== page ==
The French Revolut 1786-95 (SS) HIST4147

  • Academic Session: 2014-15
  • School: School of Humanities
  • Credits: 60
  • Level: Level 4 (SCQF level 10)
  • Typically Offered: Runs Throughout Semesters 1 and 2
  • Available to Visiting Students: No

Short Description

This special subject concentrates on the internal political and social history of France from the failure of reform efforts at the end of the ancient regime to the White Terror of 1795. On the basis of a wide range of source material, we shall look at the rapidly shifting ground of politics and reform, the growth of 'public opinion', social and economic confrontations, the domestic impact of war, the trial of the king, and the nature of Terror government.

Timetable

Three hours per week in each semester.. This is one of the honours options in History and may not run every year. The options that are running this session are available on MyCampus.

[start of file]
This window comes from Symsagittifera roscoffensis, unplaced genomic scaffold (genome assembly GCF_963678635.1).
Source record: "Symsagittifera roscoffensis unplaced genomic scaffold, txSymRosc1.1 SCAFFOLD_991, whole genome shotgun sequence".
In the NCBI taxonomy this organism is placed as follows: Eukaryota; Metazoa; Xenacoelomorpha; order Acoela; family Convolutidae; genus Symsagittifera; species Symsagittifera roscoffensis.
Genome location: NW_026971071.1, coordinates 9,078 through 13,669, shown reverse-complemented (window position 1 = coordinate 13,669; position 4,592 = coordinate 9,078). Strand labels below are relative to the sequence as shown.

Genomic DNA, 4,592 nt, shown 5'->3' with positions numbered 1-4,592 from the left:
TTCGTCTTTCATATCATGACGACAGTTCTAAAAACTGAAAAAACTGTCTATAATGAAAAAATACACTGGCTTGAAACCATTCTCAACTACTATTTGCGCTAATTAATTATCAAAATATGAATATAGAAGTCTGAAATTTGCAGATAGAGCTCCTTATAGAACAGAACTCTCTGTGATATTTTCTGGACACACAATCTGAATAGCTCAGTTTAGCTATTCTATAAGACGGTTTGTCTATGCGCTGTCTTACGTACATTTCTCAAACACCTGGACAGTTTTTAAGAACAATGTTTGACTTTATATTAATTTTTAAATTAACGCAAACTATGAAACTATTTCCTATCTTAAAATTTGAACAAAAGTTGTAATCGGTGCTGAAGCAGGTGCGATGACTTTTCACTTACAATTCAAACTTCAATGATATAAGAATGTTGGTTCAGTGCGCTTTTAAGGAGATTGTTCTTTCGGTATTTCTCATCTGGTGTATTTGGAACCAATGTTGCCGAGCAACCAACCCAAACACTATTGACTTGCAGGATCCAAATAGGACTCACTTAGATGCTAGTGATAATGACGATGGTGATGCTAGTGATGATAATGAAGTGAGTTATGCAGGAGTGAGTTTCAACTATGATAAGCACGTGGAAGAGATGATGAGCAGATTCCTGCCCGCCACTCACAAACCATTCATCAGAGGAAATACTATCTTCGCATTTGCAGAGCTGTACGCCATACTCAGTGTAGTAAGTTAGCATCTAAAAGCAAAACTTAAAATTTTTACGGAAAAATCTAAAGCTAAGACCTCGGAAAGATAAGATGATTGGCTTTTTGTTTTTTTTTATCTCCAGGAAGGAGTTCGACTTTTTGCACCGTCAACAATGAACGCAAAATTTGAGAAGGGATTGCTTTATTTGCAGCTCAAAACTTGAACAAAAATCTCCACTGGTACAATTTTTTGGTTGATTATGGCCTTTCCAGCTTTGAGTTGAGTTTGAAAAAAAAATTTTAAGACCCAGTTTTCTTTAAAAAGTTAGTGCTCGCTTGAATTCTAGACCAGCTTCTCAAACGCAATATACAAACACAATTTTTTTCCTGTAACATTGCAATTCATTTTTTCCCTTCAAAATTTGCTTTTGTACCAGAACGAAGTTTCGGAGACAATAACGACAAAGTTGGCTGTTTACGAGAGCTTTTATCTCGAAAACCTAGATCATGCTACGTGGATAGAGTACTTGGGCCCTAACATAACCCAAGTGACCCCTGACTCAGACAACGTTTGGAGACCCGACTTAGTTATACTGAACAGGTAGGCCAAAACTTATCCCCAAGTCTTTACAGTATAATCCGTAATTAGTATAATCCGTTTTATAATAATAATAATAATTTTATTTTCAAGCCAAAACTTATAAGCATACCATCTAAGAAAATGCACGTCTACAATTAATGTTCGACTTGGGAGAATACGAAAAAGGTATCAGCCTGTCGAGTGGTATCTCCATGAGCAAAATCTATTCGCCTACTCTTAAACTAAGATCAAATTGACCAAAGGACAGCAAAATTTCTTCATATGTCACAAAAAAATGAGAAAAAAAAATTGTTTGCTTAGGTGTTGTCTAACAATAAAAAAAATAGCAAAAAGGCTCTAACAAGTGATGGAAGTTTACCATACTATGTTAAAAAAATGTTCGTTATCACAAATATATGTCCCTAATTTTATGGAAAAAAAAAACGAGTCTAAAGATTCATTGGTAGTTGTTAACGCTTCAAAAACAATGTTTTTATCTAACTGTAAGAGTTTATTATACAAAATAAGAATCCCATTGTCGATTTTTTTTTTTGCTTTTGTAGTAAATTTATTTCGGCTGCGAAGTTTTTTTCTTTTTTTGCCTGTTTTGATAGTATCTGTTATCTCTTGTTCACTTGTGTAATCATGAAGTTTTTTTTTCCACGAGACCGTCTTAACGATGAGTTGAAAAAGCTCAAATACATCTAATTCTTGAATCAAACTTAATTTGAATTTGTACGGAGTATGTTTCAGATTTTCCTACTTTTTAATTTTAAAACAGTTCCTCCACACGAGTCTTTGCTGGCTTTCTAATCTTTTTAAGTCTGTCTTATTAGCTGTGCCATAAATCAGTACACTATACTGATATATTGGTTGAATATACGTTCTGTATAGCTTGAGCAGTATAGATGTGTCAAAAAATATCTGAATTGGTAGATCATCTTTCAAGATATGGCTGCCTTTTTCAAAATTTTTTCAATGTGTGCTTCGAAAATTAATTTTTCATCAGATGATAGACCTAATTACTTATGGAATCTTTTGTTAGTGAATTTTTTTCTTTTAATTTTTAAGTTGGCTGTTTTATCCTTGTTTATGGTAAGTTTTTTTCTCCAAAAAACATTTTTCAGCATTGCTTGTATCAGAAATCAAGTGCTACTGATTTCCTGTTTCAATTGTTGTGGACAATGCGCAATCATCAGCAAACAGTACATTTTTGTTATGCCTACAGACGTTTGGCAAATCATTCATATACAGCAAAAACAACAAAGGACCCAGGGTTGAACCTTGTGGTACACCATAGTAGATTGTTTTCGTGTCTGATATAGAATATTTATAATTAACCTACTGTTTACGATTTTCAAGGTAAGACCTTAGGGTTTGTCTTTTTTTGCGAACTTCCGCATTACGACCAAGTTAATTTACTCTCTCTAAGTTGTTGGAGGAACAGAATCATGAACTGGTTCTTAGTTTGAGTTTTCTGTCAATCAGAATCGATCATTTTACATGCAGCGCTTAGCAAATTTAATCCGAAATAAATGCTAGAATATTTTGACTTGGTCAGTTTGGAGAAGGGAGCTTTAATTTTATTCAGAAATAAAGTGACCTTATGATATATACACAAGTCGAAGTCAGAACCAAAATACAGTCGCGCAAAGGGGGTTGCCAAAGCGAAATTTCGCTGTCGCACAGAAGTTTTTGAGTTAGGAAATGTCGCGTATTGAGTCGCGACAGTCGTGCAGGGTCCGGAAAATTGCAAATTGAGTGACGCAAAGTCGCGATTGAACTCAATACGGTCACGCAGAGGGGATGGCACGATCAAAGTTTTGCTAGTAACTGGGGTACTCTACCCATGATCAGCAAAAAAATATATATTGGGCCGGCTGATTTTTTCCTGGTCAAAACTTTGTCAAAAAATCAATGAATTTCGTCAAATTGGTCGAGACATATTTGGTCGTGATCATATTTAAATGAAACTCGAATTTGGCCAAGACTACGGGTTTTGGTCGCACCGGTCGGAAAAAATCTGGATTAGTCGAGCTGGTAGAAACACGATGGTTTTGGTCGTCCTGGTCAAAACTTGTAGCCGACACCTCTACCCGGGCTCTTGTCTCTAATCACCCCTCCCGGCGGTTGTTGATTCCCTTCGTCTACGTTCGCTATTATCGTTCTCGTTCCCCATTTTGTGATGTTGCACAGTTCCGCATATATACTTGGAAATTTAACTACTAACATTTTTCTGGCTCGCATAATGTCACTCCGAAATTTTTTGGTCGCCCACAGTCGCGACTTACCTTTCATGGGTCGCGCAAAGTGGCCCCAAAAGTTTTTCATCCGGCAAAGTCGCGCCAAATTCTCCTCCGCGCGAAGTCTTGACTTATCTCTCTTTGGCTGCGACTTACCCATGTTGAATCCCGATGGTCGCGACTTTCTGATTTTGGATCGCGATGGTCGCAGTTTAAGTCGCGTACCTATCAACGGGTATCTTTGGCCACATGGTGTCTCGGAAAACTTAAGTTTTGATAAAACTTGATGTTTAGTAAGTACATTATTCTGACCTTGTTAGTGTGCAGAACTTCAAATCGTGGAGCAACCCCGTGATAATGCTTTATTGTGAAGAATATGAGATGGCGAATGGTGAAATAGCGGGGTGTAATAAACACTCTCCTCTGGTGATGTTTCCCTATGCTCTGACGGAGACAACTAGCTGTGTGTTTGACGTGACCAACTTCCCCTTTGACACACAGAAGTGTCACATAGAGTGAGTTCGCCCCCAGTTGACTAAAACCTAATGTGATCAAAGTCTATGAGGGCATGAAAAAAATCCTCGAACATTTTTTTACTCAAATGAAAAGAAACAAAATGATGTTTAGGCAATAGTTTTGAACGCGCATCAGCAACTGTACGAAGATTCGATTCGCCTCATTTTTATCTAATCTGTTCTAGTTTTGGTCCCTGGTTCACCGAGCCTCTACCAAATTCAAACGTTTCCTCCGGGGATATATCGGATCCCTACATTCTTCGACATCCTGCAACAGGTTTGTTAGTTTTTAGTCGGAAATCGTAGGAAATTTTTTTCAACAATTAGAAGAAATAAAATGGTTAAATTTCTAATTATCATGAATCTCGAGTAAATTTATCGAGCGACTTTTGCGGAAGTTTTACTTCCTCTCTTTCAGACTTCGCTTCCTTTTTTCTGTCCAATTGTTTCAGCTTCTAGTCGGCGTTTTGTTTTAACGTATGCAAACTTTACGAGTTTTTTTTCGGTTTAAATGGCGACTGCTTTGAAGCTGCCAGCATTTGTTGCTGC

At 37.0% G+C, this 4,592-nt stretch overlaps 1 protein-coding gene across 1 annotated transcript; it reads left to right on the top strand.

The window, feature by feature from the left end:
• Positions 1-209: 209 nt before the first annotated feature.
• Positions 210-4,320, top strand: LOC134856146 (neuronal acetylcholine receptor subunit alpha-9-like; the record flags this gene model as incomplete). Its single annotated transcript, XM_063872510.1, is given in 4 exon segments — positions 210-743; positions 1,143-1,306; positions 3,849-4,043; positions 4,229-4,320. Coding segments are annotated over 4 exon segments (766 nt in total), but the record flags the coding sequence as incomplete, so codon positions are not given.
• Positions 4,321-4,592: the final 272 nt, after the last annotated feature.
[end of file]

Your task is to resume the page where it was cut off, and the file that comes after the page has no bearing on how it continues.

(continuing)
Requirements of Entry

Successful completion of Junior Honours in history.

Excluded Courses

None.

Assessment

Assessment

2 essays (one in each semester) 10% each

2 seminar papers (one in each semester) 6% each

Seminar contribution (one assessment in each semester) 4% each

Examination: 2 x 120 minute examinations, worth 60% overall

Main Assessment In: April/May

Course Aims

The following aims are shared by all History special subjects:

6. to prepare students for independent and original analysis of a complex range of evidence, including source materials, thereby developing intellectual skills that will be of benefit in a wide range of careers.

7. to show students how a professional historian works.

8. to familiarise students, through source-criticism, with a wide range of problems of interpretation arising from different usages of language, underlying meanings and intentions, differing standards of objectivity, and the variety of purpose and intent associated with historical evidence (written, visual or other).

9. to ensure, through student-led discussion, that the relative validity of alternative historical interpretations is fully recognised.

10. to encourage students to develop the confidence, imagination, skills and self-discipline required to master a similarly demanding brief in the future, whether in historical research or in any sphere or employment where these qualities are valuable.

Intended Learning Outcomes of Course

By the end of this course students will be able to: